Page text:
The road was really nice and when the lake came into view the scenery was the best I’ve had on a ride in Egypt. A massive improvement on vacant, half-built apartment blocks! At one point we turned left and descended for about 2 ks towards the lake. Hisham and I were looking for the continuation of the road but there was none. It’s a nice steady climb out  – one for the power climbers but nobody went full gas. An easy KOM for Luis next time…??


The big adventure was still ahead of us in the form of large sand drifts. Pascal had warned us but I think it was way more extensive than anyone had anticipated. I don’t think there is any combination less suited than bike shoes and sand. At one point the sand in my shoes threatened to push my feet out. I think we wore out our cleats more than out tyres!


Eventually the walking was behind us and we arrived at the end of the lake. David and Omar decided to rev up their engines and hit out along the lake’s southern shore at a cracking pace. I could barely hold their wheel but I found an excuse when David pointed out that my rear brake was hard against the rim! Must’ve bumped it when I was carrying my bike over one of the sand drifts.


Soon we were out of time and we piled back into the vehicles and headed home. Big thanks to Pascal for doing all the organizing and to Pascal and Hisham for providing cars and drivers.


Rick Harman

from left: Pascal, Rick, David, Omar & Hisham

from left: Pascal, Rick, David, Omar & Hisham


Fishermen in the background

Fishermen in the background?


where is the road?

where is the road?


good mood in the sand

good mood in the sand


We found the road !

We found the road !

Porto Soukhna Sky Mall Nov. 2015

November 20, 2015

Gathering in the half-light to the sounds of brake levers clicking and car doors shutting, we greeted each other and made last minute arrangements. The mood was rather business-like. Luis didn’t even wait for the usual V past the hour before our meager group of seven set out on the Queens stage of the season – Porto Sokhna. There were 3 Sky Mall virgins; Olivier, David Luna and myself. Luis and Joe knew enough to be dangerous while Pat and Mike promised to support us to the Jiffy Lube before returning.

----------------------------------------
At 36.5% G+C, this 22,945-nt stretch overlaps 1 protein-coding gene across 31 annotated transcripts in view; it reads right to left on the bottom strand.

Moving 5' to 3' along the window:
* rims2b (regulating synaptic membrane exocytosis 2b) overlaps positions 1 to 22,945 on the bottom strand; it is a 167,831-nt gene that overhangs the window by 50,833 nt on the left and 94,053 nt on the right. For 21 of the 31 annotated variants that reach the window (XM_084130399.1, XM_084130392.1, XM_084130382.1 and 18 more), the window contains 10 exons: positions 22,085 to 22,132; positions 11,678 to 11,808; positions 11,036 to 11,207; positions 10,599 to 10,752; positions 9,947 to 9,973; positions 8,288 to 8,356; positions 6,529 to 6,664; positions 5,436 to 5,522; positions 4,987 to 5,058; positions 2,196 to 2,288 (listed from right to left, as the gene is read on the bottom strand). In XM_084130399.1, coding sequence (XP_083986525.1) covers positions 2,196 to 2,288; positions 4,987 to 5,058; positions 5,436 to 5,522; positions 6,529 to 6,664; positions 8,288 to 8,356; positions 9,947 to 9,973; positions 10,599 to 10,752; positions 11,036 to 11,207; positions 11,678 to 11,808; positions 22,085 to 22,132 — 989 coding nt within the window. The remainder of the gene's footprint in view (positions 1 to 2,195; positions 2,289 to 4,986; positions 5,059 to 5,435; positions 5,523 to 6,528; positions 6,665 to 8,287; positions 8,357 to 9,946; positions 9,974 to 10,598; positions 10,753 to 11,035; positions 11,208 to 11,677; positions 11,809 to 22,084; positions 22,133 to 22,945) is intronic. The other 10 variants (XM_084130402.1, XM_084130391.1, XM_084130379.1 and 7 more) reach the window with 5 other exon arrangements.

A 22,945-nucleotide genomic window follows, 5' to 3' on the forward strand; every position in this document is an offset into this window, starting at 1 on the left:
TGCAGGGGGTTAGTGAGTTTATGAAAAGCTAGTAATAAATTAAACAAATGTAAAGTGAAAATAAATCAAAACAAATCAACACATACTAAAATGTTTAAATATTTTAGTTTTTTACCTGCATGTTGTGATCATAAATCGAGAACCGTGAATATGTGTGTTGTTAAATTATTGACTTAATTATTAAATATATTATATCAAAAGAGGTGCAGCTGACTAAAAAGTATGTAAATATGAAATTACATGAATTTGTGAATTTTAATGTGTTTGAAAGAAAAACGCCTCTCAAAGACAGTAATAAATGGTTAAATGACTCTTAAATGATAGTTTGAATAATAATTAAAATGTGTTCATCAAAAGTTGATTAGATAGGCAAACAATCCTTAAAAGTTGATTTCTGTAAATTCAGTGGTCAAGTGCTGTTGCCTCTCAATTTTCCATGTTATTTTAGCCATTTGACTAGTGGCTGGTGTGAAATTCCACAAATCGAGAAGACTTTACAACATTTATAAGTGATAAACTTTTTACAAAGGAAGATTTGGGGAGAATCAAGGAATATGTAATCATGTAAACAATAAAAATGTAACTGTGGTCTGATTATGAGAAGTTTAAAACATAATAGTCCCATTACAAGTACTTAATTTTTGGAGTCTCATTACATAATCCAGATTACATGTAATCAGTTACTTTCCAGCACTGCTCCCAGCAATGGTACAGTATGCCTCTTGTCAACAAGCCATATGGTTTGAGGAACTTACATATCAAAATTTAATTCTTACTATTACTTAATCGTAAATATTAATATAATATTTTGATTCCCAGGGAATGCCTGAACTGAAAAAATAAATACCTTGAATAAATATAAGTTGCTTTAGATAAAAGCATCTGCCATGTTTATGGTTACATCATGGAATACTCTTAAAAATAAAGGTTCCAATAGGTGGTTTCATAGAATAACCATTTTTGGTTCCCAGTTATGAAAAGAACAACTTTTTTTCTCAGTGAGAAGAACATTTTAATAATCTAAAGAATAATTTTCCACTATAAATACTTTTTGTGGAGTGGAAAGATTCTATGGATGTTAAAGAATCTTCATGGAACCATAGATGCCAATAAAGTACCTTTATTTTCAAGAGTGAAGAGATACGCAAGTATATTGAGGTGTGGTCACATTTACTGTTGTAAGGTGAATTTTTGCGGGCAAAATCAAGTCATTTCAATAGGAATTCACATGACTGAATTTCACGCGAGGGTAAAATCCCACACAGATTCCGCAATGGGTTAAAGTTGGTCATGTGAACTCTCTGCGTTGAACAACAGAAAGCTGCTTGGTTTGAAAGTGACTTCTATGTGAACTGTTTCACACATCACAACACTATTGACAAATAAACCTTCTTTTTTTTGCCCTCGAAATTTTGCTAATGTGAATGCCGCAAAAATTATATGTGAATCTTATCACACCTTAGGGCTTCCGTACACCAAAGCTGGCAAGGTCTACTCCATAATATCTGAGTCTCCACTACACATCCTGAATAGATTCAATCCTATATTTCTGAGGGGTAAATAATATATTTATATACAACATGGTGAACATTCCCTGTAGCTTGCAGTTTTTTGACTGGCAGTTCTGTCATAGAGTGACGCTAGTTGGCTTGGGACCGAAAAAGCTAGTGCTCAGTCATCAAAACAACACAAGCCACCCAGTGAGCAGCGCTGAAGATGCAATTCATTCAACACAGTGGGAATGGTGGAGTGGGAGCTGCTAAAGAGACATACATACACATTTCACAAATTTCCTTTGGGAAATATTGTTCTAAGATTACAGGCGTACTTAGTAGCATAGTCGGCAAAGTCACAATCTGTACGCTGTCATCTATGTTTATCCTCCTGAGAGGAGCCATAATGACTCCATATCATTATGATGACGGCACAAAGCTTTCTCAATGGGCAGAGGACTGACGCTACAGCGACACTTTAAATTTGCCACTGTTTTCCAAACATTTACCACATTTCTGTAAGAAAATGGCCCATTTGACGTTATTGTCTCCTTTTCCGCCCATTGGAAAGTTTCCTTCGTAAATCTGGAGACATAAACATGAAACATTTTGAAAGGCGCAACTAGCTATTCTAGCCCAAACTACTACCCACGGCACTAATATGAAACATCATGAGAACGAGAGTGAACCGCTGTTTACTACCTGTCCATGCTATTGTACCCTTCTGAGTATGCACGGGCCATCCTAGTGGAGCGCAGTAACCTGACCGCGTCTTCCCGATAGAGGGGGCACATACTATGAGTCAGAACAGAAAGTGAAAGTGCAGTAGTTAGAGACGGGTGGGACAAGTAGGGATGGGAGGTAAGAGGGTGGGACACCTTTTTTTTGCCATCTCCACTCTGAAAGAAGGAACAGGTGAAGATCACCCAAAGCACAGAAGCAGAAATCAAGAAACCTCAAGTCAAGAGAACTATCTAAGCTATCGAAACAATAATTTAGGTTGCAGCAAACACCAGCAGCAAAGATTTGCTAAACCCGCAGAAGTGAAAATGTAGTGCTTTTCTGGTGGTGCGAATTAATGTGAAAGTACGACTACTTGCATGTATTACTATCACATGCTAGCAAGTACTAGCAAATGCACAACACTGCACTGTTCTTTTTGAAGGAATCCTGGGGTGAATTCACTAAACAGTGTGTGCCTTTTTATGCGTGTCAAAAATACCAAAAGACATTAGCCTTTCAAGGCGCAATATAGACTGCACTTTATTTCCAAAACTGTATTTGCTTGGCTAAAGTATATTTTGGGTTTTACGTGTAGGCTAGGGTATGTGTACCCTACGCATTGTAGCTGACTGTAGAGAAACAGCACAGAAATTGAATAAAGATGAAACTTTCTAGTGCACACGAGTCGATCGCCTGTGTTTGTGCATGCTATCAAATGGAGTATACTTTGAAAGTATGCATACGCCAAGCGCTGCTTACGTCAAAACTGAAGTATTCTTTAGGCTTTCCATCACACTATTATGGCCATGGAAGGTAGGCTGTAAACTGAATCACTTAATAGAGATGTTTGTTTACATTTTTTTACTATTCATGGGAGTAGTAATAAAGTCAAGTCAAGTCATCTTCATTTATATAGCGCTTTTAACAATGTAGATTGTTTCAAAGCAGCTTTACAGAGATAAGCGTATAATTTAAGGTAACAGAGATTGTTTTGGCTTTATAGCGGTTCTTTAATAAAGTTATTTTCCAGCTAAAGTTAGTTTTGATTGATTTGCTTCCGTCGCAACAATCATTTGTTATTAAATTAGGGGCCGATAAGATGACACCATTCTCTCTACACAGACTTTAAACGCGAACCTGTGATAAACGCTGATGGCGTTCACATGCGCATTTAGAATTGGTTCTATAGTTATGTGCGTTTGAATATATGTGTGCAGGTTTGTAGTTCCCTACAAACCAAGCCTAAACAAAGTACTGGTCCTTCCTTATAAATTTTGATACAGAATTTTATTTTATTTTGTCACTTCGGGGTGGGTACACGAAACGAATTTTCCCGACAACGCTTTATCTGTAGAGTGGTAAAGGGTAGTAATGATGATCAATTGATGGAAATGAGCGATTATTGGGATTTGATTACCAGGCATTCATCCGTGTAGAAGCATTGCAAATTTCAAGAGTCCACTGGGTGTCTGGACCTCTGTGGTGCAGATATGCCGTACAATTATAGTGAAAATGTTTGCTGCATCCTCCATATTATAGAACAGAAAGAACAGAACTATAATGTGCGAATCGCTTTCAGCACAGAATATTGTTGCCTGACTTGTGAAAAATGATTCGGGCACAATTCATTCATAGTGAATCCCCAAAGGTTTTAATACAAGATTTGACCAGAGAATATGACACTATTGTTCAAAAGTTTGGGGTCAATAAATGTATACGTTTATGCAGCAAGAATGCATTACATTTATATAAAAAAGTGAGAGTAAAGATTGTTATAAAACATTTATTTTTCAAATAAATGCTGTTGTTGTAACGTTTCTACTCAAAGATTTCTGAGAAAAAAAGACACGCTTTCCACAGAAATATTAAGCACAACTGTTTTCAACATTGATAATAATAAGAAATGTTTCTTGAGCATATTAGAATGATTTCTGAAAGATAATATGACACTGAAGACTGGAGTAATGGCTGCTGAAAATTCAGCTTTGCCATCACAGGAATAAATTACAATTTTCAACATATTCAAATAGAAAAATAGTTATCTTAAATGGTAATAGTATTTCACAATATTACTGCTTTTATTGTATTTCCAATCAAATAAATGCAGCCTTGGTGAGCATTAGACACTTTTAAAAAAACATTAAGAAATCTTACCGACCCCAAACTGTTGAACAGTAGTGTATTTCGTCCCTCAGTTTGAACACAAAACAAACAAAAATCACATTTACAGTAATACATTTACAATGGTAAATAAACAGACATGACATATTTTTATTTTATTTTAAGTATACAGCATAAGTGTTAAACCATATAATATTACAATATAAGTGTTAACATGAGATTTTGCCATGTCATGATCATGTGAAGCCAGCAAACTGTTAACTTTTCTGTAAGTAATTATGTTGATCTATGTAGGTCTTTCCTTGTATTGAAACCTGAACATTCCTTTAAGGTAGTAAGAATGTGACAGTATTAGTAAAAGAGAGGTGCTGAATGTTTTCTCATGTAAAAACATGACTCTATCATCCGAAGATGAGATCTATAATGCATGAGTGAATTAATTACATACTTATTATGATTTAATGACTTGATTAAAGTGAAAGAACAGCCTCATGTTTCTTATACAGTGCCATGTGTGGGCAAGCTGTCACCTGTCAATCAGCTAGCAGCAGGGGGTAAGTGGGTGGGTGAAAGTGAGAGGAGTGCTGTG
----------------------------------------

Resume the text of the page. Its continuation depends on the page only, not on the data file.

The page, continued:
My hopes for a favorable wind were crushed on the way to the tollbooth. It was blowing steady onto our left shoulders and a moody fog rose out of the Wadi. We settled into our own rhythms and began to discover whether we had brought our good legs today. Mike seemed to have good legs and good spirit but he was crappy domestique. As we approached the Jiffy Lube he played devil’s advocate, tempting us to turn back to Greco for cake and coffee. We ignored him. You don’t need that kind of negativity in your life.


We were down to five men and the job was still ahead of us. The fog intensified as we pushed through to the Helwan exit but all agreed that the cold and damp were preferable to full sun. From there we all played the game of the group ride: contribute to pacesetting then sit in the wheels, eat, drink & conserve for your next pull. It was a pretty nice team effort and although we lost Olivier a few K’s before the tollbooth, he showed up soon after and replenished for the final push.


At last the wind was at out backs but now the road was against us. It wouldn’t be a CCC ride without encountering a bit of road works but after 110k’s, cranking through 3k’s of gravel did not get a ‘thumbs up’ from anyone. The pace was good, the Red Sea was blue, the legs were on edge in anticipation of the Sky Mall. Olivier took a turn at the front and blew the bunch apart. I wondered what was in that Columbian banana.


And then we were below it. The Sky Mall kicks you in the guts right from the get go. David went straight off the front and I went straight into granny gear. My legs were empty but I knew I needed to hold on for just a few more minutes. Each corner I looked up to see David’s yellow jersey still moving impossibly higher. As the Sky Mall came into sight Luis went past me but I had no answer. And then we were there – completely spent but rewarded by an amazing view. It was an incredible ride with fantastic people.


Congratulations to David for winning the day and big thanks to Luis and Joe who organized cars, driver and supplies. Massive Kudos to Olivier who suffered the most but never quit and rode with amazing courage up the whole Sky Mall climb.

Rick H.


from left: Rick, Joe, Luis, David &Olivier

from left: Rick, Joe, Luis, David & Olivier


Olivier finishing the ordeal

Olivier finishing the ordeal


The victory ceremony

The victory ceremony


Joe capturing the happy finishers

Joe capturing the exhausted but happy finishers